In recent years there has been mounting concern about the presence of chemicals from pharmaceuticals and personal care products, such as cosmetics, in the nation’s streams and rivers.
There is no question that these chemicals are present in the nation’s waterways. The USGS conducted the first major investigation in 2002 and found, on average, seven chemical compounds in the streams they surveyed.
In 2008, the Associated Press found an array of pharmaceuticals, from pain killers to antibiotics to mood stabilizers, in the drinking water of 24 major metropolitan water suppliers. Further, 34 of the 62 water suppliers contacted by the AP couldn’t provide results as they had never tested for pharmaceutical compounds.
This problem won’t go away anytime soon.
American drug consumption has increased rapidly in recent years, and Americans fill 3.7 billion prescriptions every year. The chemicals in these drugs end up in waterways after being excreted from the body or when unused medication is flushed down the toilet.
Most municipal sewage treatment facilities do not remove the pharmaceutical compounds from your water, and major upgrades would be required to do so. The federal government hasn’t stepped in to require testing or set safety limits, leaving many questions unanswered.
How does this impact my health?
Pharmaceutical compounds are found at much lower concentrations in rivers and streams than the normally prescribed doses, but there is concern that chronic exposure to numerous compounds could cause serious health problems and that compounds can act synergistically to cause adverse health effects.
Of particular concern is the presence of endocrine disruptors, which come from a variety of agricultural, industrial, and domestic sources, including pharmaceuticals.
These compounds disrupt internal biological processes such as development, growth, and reproduction that are regulated by hormones.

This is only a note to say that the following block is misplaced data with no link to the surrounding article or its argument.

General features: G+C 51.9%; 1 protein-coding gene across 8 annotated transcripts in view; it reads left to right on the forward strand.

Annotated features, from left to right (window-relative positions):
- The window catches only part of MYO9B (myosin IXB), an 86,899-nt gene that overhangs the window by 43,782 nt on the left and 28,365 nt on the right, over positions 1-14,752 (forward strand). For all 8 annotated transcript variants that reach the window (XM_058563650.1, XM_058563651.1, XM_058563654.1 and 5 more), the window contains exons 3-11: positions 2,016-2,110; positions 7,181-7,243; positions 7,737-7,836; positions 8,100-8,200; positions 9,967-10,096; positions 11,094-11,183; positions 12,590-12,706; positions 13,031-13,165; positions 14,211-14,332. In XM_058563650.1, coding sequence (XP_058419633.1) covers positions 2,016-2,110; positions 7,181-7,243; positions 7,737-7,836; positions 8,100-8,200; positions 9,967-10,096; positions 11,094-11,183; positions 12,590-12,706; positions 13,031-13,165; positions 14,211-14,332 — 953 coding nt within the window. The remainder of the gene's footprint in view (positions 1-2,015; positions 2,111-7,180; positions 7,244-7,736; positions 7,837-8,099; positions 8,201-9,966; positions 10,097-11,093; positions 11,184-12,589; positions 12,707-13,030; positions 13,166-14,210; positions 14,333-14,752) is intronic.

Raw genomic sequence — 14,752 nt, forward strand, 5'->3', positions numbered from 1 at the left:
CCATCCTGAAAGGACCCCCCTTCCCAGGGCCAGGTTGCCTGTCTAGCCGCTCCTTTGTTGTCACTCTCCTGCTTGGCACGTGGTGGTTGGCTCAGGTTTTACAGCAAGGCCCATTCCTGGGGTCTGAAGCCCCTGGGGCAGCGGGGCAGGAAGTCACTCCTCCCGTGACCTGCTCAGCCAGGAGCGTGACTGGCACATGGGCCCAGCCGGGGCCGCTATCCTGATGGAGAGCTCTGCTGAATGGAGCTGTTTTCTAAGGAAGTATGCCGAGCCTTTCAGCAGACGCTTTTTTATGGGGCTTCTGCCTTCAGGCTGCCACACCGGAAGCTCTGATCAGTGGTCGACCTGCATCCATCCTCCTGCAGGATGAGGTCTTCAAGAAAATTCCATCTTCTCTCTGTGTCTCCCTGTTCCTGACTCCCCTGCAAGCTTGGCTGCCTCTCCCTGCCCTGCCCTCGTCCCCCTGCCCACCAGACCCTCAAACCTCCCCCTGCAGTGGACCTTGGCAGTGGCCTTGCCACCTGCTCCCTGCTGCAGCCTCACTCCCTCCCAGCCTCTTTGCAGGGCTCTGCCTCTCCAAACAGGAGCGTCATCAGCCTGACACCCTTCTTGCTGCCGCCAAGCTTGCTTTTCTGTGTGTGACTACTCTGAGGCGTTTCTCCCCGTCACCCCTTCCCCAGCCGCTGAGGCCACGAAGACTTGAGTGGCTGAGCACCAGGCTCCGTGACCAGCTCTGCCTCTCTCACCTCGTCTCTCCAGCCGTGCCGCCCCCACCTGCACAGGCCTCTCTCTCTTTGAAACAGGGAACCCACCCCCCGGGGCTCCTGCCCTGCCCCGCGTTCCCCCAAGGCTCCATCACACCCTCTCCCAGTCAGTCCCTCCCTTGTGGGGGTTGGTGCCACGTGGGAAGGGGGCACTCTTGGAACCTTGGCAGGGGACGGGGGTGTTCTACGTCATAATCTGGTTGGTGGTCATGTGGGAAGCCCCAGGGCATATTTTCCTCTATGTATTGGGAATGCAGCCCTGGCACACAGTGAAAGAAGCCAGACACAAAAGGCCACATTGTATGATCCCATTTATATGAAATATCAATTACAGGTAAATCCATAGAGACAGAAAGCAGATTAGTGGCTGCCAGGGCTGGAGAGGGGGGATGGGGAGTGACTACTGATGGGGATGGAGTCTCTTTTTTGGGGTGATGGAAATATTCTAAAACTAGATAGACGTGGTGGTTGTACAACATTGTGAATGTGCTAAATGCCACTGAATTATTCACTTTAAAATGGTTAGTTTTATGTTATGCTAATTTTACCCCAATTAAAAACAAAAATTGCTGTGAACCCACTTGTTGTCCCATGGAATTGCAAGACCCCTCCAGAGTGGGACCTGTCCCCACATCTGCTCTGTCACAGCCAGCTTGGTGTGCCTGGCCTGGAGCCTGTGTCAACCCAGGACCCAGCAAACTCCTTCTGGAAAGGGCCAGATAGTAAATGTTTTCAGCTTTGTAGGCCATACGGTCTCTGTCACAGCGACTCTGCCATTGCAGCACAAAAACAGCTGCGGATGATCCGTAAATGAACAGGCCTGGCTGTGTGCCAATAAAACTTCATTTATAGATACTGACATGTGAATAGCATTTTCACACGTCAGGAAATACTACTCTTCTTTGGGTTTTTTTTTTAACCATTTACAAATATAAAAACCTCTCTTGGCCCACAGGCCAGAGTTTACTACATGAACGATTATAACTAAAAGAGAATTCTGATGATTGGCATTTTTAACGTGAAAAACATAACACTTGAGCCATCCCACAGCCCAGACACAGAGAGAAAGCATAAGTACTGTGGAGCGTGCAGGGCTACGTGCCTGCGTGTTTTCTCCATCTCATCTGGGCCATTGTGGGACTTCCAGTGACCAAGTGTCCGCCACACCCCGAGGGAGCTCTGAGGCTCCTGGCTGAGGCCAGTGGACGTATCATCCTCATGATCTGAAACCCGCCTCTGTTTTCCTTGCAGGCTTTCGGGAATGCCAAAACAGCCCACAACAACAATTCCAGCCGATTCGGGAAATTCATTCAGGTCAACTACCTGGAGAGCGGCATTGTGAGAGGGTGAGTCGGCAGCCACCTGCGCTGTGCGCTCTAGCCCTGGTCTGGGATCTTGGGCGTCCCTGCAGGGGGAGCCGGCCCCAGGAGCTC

Whether these compounds are present in sufficient levels in our waterways to affect human health remains a topic of serious concern and ongoing research.
Snapshot: The Potomac River
The fish in the Potomac River may look normal at first glance, but many of the Potomac’s male bass are producing eggs, and similar “intersex” fish are being found in rivers across the country.
While scientists have yet to pinpoint the cause of this mutation, it’s thought that a group of compounds known as endocrine disruptors are responsible.
These chemicals affect key biological processes regulated by hormones, such as growth, development and reproduction, and include common medications including birth control pills.
Whatever the cause, it’s unknown what effects these compounds are having on us when we drink or swim in the same waters. Like the canary in the coal mine, the story of intersex fish may be an early warning of the effects that pharmaceuticals are having on the health of our waterways and on the people and organisms that depend on them.
What can we do?
Use the following steps to reduce the risk of long-term human health effects of pharmaceuticals in your water supply:
Proper drug disposal
The cheapest and easiest way to limit pharmaceutical contamination is to keep drugs from entering our waterways in the first place. Drug take back programs, public education on proper disposal, and regulations to limit large-scale medicine flushing at hospitals and nursing facilities are important first steps that can greatly reduce the amount of contaminants entering our waterways. Some states and counties have begun to experiment with take-back programs. For example, Washington State collected and disposed of over 15,000 pounds of unwanted medications during a two year pilot program.
Additional research is needed to assess potential human health effects and identify the best methods for removing pharmaceutical compounds at treatment plants. If there is a significant long-term risk to public health, more aggressive efforts to control the problem may be needed.
While proper disposal can limit pharmaceutical contamination, more work on source control will ultimately be needed in addition to upgrading treatment infrastructure and reassessing our approach to use and dispose of pharmaceuticals and personal care products.